I shared your comments with him. He smirked and said, "That's interesting XXXXXXX He remarked he didn't know you; like he would know all doctors out there. He said there is no way you could offer any valid advise having never seen her. I find him arogant, but he's not my doctor. He offered a CT scan to look inside the bone better, and a prosthetic-type splint could be made to cover her leg if she felt she needed more security. I'm going to look for an upload to send you the 2 x-rays that were taken today.
Answered by Dr. Atul Wankhede 3 hours later
Thank you so much for replying back.
Also thank you for posting those x XXXXXXX copies, they were of immense help.

The fibula has healed so well that I could not identify where the fracture was. But tibia sure is in a bad state. My experience tells me that the abnormal opacity we see adjoining the site of previous fracture is probably the extra amount of callus(soft bone that later solidifies that forms during healing of bone). The opacity inside the bone could be a tumour although benign, or remnants of an infection of bone(osteomylitis), which leaves behind dead bony tissue called sequestrum and involucrum. The bone is definitely unstable and has chances of refracture soon if not stabilised internally or externally.

In any case, the management protocol is fixed and known worldwide. I'm not sure why your physician is unable to see it. In my opinion one needs to take a biopsy with needle(FNAC) and send it for histopathology and culture sensitivity to rule out tumour cells and infection respectively. If its positive for tumour cells, wide excision and filling it with bone graft(patients own bone or from bone bank) or bone cement(PMMA). If its positive for infection, then opening the fracture site-clearing the dead and active infected material/pus/debris-putting antibiotic impregnated bone cement beads-externally stabilising in long leg brace or plaster slab-checking after 6 weeks for trace of infection with help of x rays and blood profile-after confirmation of no residual infection reoperation for beads removal and XXXXXXX stabilisation with plating and bone grafts and sufficient antibiotic cover.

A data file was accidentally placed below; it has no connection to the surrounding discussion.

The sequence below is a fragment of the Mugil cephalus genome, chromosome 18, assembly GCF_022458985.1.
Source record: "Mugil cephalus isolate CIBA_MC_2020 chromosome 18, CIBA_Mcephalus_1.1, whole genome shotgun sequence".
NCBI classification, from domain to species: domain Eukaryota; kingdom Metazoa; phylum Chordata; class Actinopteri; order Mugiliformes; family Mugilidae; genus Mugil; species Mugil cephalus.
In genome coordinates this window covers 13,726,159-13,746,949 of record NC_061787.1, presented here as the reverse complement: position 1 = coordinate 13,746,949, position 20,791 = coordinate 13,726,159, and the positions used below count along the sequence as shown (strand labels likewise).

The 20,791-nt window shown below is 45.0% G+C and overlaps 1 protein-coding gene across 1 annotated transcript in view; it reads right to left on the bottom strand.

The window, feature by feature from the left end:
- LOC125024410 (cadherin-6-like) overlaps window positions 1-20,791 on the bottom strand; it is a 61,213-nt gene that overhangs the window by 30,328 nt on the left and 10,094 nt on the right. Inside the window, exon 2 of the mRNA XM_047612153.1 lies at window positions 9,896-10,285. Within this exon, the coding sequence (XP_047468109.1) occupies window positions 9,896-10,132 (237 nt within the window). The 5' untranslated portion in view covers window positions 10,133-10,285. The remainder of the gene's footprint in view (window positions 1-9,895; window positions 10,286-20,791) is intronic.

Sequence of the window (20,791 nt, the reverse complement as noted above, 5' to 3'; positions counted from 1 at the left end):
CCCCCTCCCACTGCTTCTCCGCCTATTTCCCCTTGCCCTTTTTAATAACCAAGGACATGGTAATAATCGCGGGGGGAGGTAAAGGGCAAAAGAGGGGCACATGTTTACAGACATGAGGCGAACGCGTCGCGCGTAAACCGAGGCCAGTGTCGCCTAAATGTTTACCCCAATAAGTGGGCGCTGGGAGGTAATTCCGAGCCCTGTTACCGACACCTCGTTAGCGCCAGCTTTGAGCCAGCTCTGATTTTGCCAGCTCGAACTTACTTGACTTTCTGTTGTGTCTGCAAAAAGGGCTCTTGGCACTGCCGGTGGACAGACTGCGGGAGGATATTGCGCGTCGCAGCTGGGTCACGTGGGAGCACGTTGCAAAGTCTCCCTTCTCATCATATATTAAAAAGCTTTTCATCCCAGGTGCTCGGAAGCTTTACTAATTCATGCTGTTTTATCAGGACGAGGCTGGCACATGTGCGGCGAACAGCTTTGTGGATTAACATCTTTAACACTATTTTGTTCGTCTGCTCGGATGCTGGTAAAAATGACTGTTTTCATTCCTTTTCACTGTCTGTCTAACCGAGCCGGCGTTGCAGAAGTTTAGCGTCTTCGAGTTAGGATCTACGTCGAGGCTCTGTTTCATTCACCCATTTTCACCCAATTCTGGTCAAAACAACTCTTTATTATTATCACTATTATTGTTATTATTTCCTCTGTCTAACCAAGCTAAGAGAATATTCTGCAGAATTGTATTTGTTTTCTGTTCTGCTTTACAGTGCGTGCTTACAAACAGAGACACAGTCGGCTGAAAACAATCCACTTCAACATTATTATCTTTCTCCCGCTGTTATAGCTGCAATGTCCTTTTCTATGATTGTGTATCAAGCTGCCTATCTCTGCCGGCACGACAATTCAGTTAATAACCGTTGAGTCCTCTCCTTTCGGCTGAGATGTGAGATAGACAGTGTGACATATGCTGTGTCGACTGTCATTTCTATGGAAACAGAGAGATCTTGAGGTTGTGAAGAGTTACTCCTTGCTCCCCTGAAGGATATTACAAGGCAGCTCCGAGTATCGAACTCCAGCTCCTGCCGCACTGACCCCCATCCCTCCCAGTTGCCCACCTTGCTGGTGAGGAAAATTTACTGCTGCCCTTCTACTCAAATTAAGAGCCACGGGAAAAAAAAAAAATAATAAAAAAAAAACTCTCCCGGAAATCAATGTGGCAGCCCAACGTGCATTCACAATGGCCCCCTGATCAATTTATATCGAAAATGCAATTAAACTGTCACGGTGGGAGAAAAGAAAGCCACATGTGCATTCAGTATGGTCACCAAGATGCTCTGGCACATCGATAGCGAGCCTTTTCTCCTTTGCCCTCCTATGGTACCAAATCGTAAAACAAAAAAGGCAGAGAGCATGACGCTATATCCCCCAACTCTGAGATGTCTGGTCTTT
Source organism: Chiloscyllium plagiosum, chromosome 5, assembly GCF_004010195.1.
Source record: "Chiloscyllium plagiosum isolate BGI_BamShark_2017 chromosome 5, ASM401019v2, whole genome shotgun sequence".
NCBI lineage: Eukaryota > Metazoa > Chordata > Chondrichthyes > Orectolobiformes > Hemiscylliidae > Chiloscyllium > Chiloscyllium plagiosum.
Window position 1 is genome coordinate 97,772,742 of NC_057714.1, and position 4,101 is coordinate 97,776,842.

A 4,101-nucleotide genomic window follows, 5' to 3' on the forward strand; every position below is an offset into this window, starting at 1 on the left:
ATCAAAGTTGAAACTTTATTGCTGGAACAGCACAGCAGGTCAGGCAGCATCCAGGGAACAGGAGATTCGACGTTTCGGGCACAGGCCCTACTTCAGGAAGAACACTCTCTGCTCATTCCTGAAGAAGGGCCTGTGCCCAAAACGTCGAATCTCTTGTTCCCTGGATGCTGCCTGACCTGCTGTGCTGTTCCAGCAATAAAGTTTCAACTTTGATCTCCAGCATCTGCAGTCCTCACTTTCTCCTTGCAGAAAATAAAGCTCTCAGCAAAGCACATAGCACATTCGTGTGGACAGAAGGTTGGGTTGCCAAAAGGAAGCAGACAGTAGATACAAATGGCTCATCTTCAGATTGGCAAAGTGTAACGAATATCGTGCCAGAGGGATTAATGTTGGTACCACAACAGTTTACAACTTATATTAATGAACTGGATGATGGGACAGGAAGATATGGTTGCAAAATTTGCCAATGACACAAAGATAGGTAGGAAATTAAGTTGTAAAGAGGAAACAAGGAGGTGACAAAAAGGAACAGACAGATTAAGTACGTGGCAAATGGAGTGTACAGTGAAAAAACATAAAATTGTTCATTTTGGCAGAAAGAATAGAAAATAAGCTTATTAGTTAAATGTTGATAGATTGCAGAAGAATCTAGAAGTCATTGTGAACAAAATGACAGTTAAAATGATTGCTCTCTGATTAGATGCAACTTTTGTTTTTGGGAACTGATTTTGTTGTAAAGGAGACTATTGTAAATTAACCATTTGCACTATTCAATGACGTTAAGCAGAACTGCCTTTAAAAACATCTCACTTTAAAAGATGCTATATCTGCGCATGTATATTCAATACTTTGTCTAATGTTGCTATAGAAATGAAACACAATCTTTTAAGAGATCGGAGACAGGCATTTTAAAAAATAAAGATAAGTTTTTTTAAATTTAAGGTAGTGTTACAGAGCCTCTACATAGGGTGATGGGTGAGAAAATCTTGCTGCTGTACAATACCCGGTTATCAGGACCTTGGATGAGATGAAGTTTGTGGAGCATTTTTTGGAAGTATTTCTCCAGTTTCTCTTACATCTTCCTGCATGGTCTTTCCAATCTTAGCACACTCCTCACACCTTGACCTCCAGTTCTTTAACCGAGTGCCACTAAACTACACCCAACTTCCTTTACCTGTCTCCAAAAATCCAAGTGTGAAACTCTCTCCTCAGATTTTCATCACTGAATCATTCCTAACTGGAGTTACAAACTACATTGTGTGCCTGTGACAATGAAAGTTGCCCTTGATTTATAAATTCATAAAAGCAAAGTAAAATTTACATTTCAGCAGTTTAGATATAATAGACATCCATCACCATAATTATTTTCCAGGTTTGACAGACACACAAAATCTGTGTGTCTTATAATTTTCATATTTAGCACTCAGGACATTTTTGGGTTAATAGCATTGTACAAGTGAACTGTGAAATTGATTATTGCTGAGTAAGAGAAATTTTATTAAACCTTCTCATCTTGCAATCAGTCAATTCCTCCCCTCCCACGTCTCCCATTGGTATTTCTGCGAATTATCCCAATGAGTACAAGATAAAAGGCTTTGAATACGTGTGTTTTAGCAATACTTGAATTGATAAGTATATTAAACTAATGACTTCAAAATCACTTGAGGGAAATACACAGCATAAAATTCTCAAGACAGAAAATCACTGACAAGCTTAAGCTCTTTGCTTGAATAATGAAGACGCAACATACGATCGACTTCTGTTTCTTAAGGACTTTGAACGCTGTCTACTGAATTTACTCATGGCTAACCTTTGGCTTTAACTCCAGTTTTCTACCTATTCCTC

This along with physiotherapy can get her back to normal in no time. And it has to be done soon. He's right about not commenting on a patient unless one examines in person. But I'm sure with all that you have shared on this forum, the information I've told you shall stand true in all circumstances. Hope you take a second opinion of an orthopaedician near you.

You are welcome to ask more queries, I'm available for follow up.